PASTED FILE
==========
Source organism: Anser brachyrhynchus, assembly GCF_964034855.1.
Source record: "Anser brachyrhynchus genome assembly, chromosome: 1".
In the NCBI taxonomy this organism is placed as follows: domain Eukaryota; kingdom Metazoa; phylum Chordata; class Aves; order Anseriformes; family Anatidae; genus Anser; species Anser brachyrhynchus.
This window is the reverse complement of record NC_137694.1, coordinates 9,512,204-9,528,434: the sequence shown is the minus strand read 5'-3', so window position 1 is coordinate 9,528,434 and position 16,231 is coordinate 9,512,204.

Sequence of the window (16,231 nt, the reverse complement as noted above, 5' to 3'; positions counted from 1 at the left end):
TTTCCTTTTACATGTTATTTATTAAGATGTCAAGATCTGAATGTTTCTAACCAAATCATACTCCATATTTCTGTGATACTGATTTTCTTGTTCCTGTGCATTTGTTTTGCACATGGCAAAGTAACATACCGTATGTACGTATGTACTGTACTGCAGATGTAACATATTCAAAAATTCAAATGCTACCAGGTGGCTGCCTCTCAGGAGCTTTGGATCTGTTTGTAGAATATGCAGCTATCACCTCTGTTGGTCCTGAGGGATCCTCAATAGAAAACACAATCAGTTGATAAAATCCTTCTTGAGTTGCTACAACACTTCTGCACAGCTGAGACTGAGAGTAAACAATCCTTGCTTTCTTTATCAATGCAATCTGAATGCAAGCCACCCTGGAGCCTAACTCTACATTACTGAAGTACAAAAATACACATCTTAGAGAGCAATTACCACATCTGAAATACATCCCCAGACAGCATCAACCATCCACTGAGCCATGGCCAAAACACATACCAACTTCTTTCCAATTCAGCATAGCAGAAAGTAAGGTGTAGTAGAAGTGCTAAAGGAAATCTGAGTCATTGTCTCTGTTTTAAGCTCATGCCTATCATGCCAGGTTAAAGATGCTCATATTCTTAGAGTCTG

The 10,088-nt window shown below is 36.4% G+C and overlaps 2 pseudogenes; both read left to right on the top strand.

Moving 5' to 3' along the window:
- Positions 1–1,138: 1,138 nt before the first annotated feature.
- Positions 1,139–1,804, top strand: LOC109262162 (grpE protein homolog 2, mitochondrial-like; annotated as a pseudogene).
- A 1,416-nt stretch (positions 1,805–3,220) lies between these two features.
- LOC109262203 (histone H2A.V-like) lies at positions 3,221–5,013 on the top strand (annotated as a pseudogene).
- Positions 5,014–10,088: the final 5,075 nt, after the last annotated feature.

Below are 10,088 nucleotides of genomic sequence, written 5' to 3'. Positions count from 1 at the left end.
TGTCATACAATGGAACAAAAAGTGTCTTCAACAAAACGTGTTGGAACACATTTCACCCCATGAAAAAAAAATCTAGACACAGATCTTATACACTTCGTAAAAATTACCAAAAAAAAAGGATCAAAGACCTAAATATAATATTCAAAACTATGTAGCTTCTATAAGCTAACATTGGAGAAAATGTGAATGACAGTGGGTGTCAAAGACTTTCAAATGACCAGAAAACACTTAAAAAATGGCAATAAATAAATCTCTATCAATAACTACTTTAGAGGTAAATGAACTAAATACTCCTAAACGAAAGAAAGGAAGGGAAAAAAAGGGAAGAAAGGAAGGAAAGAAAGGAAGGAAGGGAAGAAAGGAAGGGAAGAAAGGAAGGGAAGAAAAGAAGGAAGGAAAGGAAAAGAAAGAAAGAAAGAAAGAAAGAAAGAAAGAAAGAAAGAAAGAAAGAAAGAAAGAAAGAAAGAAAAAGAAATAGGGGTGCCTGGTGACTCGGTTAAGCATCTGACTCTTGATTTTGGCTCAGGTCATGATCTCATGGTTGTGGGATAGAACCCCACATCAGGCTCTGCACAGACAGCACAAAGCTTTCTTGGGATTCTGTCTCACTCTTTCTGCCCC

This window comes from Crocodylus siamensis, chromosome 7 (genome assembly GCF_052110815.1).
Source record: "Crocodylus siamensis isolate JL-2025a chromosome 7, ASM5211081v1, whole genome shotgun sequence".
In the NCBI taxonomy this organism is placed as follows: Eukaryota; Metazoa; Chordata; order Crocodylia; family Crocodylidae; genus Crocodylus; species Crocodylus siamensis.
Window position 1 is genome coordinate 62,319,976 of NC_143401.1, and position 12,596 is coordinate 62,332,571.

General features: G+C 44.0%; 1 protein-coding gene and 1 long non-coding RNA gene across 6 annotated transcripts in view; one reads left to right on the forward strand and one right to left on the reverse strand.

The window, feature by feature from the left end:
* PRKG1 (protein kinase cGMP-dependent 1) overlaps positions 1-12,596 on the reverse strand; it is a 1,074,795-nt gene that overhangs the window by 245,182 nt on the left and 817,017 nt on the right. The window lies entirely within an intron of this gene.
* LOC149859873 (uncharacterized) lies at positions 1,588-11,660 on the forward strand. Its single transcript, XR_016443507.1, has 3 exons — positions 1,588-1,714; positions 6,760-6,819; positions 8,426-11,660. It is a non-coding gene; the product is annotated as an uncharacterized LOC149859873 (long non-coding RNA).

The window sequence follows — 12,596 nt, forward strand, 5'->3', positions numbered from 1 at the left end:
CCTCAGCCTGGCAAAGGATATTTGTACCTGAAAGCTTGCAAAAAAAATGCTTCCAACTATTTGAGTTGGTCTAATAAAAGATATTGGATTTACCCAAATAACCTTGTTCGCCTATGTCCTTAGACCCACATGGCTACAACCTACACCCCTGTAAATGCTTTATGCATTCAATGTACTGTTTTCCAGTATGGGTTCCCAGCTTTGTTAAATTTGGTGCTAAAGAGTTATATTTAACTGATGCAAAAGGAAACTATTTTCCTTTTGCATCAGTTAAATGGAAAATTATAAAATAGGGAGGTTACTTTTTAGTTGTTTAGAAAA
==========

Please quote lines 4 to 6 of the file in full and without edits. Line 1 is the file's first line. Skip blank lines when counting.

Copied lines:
This window is the reverse complement of record NC_137694.1, coordinates 9,512,204-9,528,434: the sequence shown is the minus strand read 5'-3', so window position 1 is coordinate 9,528,434 and position 16,231 is coordinate 9,512,204.

Sequence of the window (16,231 nt, the reverse complement as noted above, 5' to 3'; positions counted from 1 at the left end):
TTTCCTTTTACATGTTATTTATTAAGATGTCAAGATCTGAATGTTTCTAACCAAATCATACTCCATATTTCTGTGATACTGATTTTCTTGTTCCTGTGCATTTGTTTTGCACATGGCAAAGTAACATACCGTATGTACGTATGTACTGTACTGCAGATGTAACATATTCAAAAATTCAAATGCTACCAGGTGGCTGCCTCTCAGGAGCTTTGGATCTGTTTGTAGAATATGCAGCTATCACCTCTGTTGGTCCTGAGGGATCCTCAATAGAAAACACAATCAGTTGATAAAATCCTTCTTGAGTTGCTACAACACTTCTGCACAGCTGAGACTGAGAGTAAACAATCCTTGCTTTCTTTATCAATGCAATCTGAATGCAAGCCACCCTGGAGCCTAACTCTACATTACTGAAGTACAAAAATACACATCTTAGAGAGCAATTACCACATCTGAAATACATCCCCAGACAGCATCAACCATCCACTGAGCCATGGCCAAAACACATACCAACTTCTTTCCAATTCAGCATAGCAGAAAGTAAGGTGTAGTAGAAGTGCTAAAGGAAATCTGAGTCATTGTCTCTGTTTTAAGCTCATGCCTATCATGCCAGGTTAAAGATGCTCATATTCTTAGAGTCTG